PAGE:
There are a few people I know who are embarrassed to admit they shop second hand. Apparently there’s some sort of stigma attached to shopping at second hand stores. But I think those who shop at second hand stores should be proud to say so, because it’s not only good for the wallet, it’s good for the Earth as well.
Second Hands Stores Are Good for the Wallet
Shopping at second hand stores is good for your wallet for obvious reasons. Things in second hand stores are often much less than what you can purchase them for new. Personally I do all my shopping at second hand stores and I can’t remember the last time I paid more than $5 for a pair of jeans. Very easy on the pockets.
The clothes in second hand stores aren’t just glorified rags either. A lot of them are name brand clothing items in really good shape. I once got a pair of Express jeans in great condition at the Salvation Army for $4.95. I don’t really follow brand names myself, so I didn’t think anything of it, but someone later told me they’re worth about $50. I’d say that’s a pretty good deal.
It’s also not just limited to clothing. Second hand stores usually have a nice selection of cupboards and tables at amazingly discounted prices, as well as electronics, tablecloths, dishes and silverware, used movies, and even vinyl records (for my fellow audiophiles). A few years ago I found my mom a replacement keyboard for her computer for just $2. Can’t beat that.
And it’s not just about the savings either. Sure there are other places you can go and get inexpensive clothing, but they’re generally cheaply made items, and more often than not, assembled by poor children in a sweatshop. By shopping second hand, you’re no longer directly supporting that.
As a little kid, I lived in hand-me-downs. Almost everything I owned had belonged to a cousin, an aunt, a parent, or grandparent at some point before it belonged to me. So making the transition to second-hand shopping was an easy one for me; the added benefit now being that I get to choose my second hand “hand-me-downs.”
Shopping at second hand stores is in itself a form of recycling. By not buying new clothes, you’re using what’s already available, rather than supporting the wasteful production of even more clothing. I say wasteful because 15-20% of the material from making new clothing is simply thrown in the trash because it’s too much work for clothing manufacturers to put the excess fabric to use. Why support that kind of waste when there’s an abundance of wonderful used clothing?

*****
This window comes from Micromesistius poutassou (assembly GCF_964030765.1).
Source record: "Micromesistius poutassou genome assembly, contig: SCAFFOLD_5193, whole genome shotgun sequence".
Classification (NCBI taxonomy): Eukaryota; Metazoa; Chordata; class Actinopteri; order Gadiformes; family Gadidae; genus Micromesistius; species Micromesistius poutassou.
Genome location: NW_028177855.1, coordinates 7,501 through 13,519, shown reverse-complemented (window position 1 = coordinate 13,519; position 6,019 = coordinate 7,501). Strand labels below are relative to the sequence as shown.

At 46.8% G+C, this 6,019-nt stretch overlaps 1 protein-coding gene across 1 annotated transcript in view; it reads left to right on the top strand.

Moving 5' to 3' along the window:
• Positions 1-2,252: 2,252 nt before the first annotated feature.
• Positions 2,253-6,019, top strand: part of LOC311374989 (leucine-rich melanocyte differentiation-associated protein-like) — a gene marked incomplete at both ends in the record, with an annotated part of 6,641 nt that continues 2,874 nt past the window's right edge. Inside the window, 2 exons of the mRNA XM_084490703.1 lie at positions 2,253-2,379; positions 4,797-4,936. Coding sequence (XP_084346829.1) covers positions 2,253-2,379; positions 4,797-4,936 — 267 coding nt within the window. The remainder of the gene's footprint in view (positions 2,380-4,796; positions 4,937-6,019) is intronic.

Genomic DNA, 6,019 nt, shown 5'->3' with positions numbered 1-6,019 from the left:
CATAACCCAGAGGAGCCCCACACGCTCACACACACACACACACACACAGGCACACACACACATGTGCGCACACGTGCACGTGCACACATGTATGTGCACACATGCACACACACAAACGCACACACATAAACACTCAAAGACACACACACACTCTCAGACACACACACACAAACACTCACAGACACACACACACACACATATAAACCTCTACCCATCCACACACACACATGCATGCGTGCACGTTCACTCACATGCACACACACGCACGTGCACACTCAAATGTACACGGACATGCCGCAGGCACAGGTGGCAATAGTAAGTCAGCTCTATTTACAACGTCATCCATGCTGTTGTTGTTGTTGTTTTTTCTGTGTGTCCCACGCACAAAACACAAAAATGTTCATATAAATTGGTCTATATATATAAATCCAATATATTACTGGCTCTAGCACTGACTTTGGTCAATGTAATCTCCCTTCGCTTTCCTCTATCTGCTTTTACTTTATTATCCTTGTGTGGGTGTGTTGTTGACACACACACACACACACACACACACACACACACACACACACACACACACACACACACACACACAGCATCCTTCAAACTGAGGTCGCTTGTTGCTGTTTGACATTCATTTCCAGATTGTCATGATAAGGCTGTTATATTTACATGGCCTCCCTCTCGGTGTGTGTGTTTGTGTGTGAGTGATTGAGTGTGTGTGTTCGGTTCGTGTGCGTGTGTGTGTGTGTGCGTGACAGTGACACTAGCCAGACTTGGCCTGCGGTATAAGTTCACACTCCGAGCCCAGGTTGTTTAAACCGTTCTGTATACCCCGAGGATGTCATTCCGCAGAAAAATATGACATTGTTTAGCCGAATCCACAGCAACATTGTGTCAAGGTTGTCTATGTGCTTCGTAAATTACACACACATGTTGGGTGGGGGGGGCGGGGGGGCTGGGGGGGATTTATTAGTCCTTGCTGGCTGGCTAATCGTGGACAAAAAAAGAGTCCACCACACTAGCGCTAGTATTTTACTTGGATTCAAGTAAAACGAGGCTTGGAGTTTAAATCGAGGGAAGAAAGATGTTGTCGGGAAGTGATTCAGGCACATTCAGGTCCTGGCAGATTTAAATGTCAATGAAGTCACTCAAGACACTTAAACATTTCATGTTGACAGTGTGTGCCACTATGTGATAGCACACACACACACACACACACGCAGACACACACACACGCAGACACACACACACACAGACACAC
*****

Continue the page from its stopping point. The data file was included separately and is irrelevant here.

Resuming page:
In addition, buying clothes from second hand stores help keep them out of the landfills. Decomposing clothing in landfills creates methane gas which contributes to further climate change. Decomposing clothing also leaches dyes and other chemicals into the surrounding soils. The average American throws out about 65 pounds of fabric every year (the fabric being mostly clothing, but some other household items as well such as linens, curtains, tablecloths, etc). That’s a lot of clothing in the landfills. Shopping at second hand stores recycles that clothing, giving it new life in its second hand usage, rather than just decomposing in an already overcrowded dumpster.
Second hand clothing is healthier
I know that one sounds a little weird, but it’s true. Clothing from second hand stores is healthier because it’s not new. New clothes are usually filled with unhealthy production chemicals. These chemicals eventually wash out over time, however, so by the time you purchase second hand clothes, they’ve usually already been washed a number of times, and much of the nasty chemical residues are gone.
And as a final benefit, a lot of second hand stores such as the Goodwill, Salvation Army, and Volunteers of America don’t just sell used items, they help people in their communities. By shopping at these second hand stores your dollars go to help the local community causes instead of just filling the pockets of big corporations. It’s a win-win for everyone. So shopping at second hand stores isn’t something people should be embarrassed about, it’s something people should be proud of, because they’re helping the environment and their local communities by doing so.
So, what’s your favorite item, clothing or otherwise, that you’ve found on a second hand shopping trip?
Copyright © Amber Reifsteck ~ The Woodland ElfEnjoy this post? Click here to subscribe by email and get new posts delivered to your inbox.